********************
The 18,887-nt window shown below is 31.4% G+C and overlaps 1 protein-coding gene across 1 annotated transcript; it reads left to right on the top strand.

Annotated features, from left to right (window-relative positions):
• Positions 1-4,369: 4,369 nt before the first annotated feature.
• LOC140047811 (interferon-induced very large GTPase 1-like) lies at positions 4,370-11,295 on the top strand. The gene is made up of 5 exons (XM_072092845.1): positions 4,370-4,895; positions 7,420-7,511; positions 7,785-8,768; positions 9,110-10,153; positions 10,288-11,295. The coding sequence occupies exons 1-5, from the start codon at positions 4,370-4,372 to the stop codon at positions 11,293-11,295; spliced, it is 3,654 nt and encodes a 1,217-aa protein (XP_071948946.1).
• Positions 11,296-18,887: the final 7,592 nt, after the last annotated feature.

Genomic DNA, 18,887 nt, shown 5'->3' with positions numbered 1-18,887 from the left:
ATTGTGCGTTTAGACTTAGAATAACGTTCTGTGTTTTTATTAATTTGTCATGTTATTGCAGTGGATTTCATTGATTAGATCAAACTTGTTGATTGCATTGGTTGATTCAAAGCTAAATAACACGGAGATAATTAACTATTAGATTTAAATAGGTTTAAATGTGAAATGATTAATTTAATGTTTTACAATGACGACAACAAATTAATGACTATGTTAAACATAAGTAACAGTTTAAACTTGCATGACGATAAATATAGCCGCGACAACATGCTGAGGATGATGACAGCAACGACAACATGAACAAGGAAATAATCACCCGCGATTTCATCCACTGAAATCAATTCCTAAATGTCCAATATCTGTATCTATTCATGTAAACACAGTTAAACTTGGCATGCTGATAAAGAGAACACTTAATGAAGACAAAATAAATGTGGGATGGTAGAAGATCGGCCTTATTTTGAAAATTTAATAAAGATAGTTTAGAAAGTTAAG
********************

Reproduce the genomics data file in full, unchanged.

The 18,887-nt window shown below is 31.4% G+C and overlaps 1 protein-coding gene across 1 annotated transcript; it reads left to right on the top strand.

Annotated features, from left to right (window-relative positions):
• Positions 1-4,369: 4,369 nt before the first annotated feature.
• LOC140047811 (interferon-induced very large GTPase 1-like) lies at positions 4,370-11,295 on the top strand. The gene is made up of 5 exons (XM_072092845.1): positions 4,370-4,895; positions 7,420-7,511; positions 7,785-8,768; positions 9,110-10,153; positions 10,288-11,295. The coding sequence occupies exons 1-5, from the start codon at positions 4,370-4,372 to the stop codon at positions 11,293-11,295; spliced, it is 3,654 nt and encodes a 1,217-aa protein (XP_071948946.1).
• Positions 11,296-18,887: the final 7,592 nt, after the last annotated feature.

Genomic DNA, 18,887 nt, shown 5'->3' with positions numbered 1-18,887 from the left:
ATTGTGCGTTTAGACTTAGAATAACGTTCTGTGTTTTTATTAATTTGTCATGTTATTGCAGTGGATTTCATTGATTAGATCAAACTTGTTGATTGCATTGGTTGATTCAAAGCTAAATAACACGGAGATAATTAACTATTAGATTTAAATAGGTTTAAATGTGAAATGATTAATTTAATGTTTTACAATGACGACAACAAATTAATGACTATGTTAAACATAAGTAACAGTTTAAACTTGCATGACGATAAATATAGCCGCGACAACATGCTGAGGATGATGACAGCAACGACAACATGAACAAGGAAATAATCACCCGCGATTTCATCCACTGAAATCAATTCCTAAATGTCCAATATCTGTATCTATTCATGTAAACACAGTTAAACTTGGCATGCTGATAAAGAGAACACTTAATGAAGACAAAATAAATGTGGGATGGTAGAAGATCGGCCTTATTTTGAAAATTTAATAAAGATAGTTTAGAAAGTTAAG